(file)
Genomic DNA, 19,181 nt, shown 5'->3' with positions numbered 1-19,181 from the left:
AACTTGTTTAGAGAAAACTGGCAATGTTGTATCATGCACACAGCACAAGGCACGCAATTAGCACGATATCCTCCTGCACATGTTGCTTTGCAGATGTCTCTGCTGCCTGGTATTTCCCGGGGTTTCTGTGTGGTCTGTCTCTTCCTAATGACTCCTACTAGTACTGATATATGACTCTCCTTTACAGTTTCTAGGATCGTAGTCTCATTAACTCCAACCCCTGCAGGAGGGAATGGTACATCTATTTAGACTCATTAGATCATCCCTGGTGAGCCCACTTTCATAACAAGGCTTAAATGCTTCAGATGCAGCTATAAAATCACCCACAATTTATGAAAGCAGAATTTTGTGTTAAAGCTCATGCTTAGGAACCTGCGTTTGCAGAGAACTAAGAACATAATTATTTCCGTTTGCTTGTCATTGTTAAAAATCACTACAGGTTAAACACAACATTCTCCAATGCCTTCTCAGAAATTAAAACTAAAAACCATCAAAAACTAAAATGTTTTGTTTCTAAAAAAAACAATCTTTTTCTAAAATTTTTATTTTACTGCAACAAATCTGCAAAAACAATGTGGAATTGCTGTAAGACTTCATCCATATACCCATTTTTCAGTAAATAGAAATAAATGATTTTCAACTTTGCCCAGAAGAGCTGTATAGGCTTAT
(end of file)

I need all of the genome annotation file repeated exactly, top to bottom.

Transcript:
Genomic DNA, 19,181 nt, shown 5'->3' with positions numbered 1-19,181 from the left:
AACTTGTTTAGAGAAAACTGGCAATGTTGTATCATGCACACAGCACAAGGCACGCAATTAGCACGATATCCTCCTGCACATGTTGCTTTGCAGATGTCTCTGCTGCCTGGTATTTCCCGGGGTTTCTGTGTGGTCTGTCTCTTCCTAATGACTCCTACTAGTACTGATATATGACTCTCCTTTACAGTTTCTAGGATCGTAGTCTCATTAACTCCAACCCCTGCAGGAGGGAATGGTACATCTATTTAGACTCATTAGATCATCCCTGGTGAGCCCACTTTCATAACAAGGCTTAAATGCTTCAGATGCAGCTATAAAATCACCCACAATTTATGAAAGCAGAATTTTGTGTTAAAGCTCATGCTTAGGAACCTGCGTTTGCAGAGAACTAAGAACATAATTATTTCCGTTTGCTTGTCATTGTTAAAAATCACTACAGGTTAAACACAACATTCTCCAATGCCTTCTCAGAAATTAAAACTAAAAACCATCAAAAACTAAAATGTTTTGTTTCTAAAAAAAACAATCTTTTTCTAAAATTTTTATTTTACTGCAACAAATCTGCAAAAACAATGTGGAATTGCTGTAAGACTTCATCCATATACCCATTTTTCAGTAAATAGAAATAAATGATTTTCAACTTTGCCCAGAAGAGCTGTATAGGCTTAT